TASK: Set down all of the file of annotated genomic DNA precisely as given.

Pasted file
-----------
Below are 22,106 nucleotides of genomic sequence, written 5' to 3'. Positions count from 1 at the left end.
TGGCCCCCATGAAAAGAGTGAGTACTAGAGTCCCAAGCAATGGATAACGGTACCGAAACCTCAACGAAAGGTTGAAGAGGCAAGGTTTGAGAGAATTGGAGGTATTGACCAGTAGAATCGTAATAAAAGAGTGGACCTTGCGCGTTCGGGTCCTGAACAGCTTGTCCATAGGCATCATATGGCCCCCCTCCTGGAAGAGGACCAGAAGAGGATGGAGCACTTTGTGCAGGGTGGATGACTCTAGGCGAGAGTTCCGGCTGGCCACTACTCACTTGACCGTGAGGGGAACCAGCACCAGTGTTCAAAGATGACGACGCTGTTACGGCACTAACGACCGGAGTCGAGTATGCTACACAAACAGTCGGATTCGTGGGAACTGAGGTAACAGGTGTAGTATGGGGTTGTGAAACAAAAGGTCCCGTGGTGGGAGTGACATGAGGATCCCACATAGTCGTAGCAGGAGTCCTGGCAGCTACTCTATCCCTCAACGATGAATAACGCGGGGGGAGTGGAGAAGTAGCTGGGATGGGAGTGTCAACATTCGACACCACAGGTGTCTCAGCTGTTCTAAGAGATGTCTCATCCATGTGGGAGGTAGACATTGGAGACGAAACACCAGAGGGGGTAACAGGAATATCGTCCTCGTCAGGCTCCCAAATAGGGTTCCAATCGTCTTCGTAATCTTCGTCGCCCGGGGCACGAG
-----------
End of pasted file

Below are 22,106 nucleotides of genomic sequence, written 5' to 3'. Positions count from 1 at the left end.
TGGCCCCCATGAAAAGAGTGAGTACTAGAGTCCCAAGCAATGGATAACGGTACCGAAACCTCAACGAAAGGTTGAAGAGGCAAGGTTTGAGAGAATTGGAGGTATTGACCAGTAGAATCGTAATAAAAGAGTGGACCTTGCGCGTTCGGGTCCTGAACAGCTTGTCCATAGGCATCATATGGCCCCCCTCCTGGAAGAGGACCAGAAGAGGATGGAGCACTTTGTGCAGGGTGGATGACTCTAGGCGAGAGTTCCGGCTGGCCACTACTCACTTGACCGTGAGGGGAACCAGCACCAGTGTTCAAAGATGACGACGCTGTTACGGCACTAACGACCGGAGTCGAGTATGCTACACAAACAGTCGGATTCGTGGGAACTGAGGTAACAGGTGTAGTATGGGGTTGTGAAACAAAAGGTCCCGTGGTGGGAGTGACATGAGGATCCCACATAGTCGTAGCAGGAGTCCTGGCAGCTACTCTATCCCTCAACGATGAATAACGCGGGGGGAGTGGAGAAGTAGCTGGGATGGGAGTGTCAACATTCGACACCACAGGTGTCTCAGCTGTTCTAAGAGATGTCTCATCCATGTGGGAGGTAGACATTGGAGACGAAACACCAGAGGGGGTAACAGGAATATCGTCCTCGTCAGGCTCCCAAATAGGGTTCCAATCGTCTTCGTAATCTTCGTCGCCCGGGGCACGAG